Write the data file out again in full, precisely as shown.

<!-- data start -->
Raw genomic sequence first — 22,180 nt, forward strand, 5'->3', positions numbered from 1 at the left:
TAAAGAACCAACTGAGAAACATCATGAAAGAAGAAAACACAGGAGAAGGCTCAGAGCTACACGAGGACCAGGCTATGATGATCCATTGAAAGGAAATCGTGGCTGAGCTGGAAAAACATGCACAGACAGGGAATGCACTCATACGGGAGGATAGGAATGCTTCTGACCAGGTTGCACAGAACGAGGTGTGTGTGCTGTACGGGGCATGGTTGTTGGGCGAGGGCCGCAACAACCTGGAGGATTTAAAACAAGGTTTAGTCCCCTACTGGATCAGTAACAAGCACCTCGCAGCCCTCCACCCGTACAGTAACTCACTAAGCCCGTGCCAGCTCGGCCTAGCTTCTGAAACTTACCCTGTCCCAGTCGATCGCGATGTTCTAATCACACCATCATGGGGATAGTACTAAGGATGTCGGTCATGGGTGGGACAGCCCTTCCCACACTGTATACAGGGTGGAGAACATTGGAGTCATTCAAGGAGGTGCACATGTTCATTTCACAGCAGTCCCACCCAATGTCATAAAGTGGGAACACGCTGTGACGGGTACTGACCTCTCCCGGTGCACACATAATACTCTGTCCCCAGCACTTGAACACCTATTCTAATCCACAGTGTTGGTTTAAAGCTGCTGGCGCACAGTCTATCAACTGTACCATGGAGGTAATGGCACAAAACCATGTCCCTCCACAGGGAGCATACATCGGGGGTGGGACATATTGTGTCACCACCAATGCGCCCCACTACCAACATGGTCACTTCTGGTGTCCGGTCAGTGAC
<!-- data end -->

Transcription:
Raw genomic sequence first — 22,180 nt, forward strand, 5'->3', positions numbered from 1 at the left:
TAAAGAACCAACTGAGAAACATCATGAAAGAAGAAAACACAGGAGAAGGCTCAGAGCTACACGAGGACCAGGCTATGATGATCCATTGAAAGGAAATCGTGGCTGAGCTGGAAAAACATGCACAGACAGGGAATGCACTCATACGGGAGGATAGGAATGCTTCTGACCAGGTTGCACAGAACGAGGTGTGTGTGCTGTACGGGGCATGGTTGTTGGGCGAGGGCCGCAACAACCTGGAGGATTTAAAACAAGGTTTAGTCCCCTACTGGATCAGTAACAAGCACCTCGCAGCCCTCCACCCGTACAGTAACTCACTAAGCCCGTGCCAGCTCGGCCTAGCTTCTGAAACTTACCCTGTCCCAGTCGATCGCGATGTTCTAATCACACCATCATGGGGATAGTACTAAGGATGTCGGTCATGGGTGGGACAGCCCTTCCCACACTGTATACAGGGTGGAGAACATTGGAGTCATTCAAGGAGGTGCACATGTTCATTTCACAGCAGTCCCACCCAATGTCATAAAGTGGGAACACGCTGTGACGGGTACTGACCTCTCCCGGTGCACACATAATACTCTGTCCCCAGCACTTGAACACCTATTCTAATCCACAGTGTTGGTTTAAAGCTGCTGGCGCACAGTCTATCAACTGTACCATGGAGGTAATGGCACAAAACCATGTCCCTCCACAGGGAGCATACATCGGGGGTGGGACATATTGTGTCACCACCAATGCGCCCCACTACCAACATGGTCACTTCTGGTGTCCGGTCAGTGAC